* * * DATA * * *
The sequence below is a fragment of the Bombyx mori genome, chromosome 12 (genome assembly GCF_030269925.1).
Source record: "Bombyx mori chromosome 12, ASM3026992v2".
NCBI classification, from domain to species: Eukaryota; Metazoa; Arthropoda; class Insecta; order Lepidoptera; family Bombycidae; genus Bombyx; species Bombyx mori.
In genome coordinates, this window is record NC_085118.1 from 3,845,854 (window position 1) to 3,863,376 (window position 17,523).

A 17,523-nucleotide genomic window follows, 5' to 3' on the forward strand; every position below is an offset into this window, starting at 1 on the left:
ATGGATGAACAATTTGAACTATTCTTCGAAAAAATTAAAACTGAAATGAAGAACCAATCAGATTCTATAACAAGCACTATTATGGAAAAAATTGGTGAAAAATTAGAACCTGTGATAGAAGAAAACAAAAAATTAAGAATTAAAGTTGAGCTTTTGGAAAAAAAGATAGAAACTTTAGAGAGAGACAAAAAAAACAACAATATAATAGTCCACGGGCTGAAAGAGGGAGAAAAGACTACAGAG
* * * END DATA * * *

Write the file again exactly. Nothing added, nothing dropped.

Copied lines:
The sequence below is a fragment of the Bombyx mori genome, chromosome 12 (genome assembly GCF_030269925.1).
Source record: "Bombyx mori chromosome 12, ASM3026992v2".
NCBI classification, from domain to species: Eukaryota; Metazoa; Arthropoda; class Insecta; order Lepidoptera; family Bombycidae; genus Bombyx; species Bombyx mori.
In genome coordinates, this window is record NC_085118.1 from 3,845,854 (window position 1) to 3,863,376 (window position 17,523).

A 17,523-nucleotide genomic window follows, 5' to 3' on the forward strand; every position below is an offset into this window, starting at 1 on the left:
ATGGATGAACAATTTGAACTATTCTTCGAAAAAATTAAAACTGAAATGAAGAACCAATCAGATTCTATAACAAGCACTATTATGGAAAAAATTGGTGAAAAATTAGAACCTGTGATAGAAGAAAACAAAAAATTAAGAATTAAAGTTGAGCTTTTGGAAAAAAAGATAGAAACTTTAGAGAGAGACAAAAAAAACAACAATATAATAGTCCACGGGCTGAAAGAGGGAGAAAAGACTACAGAG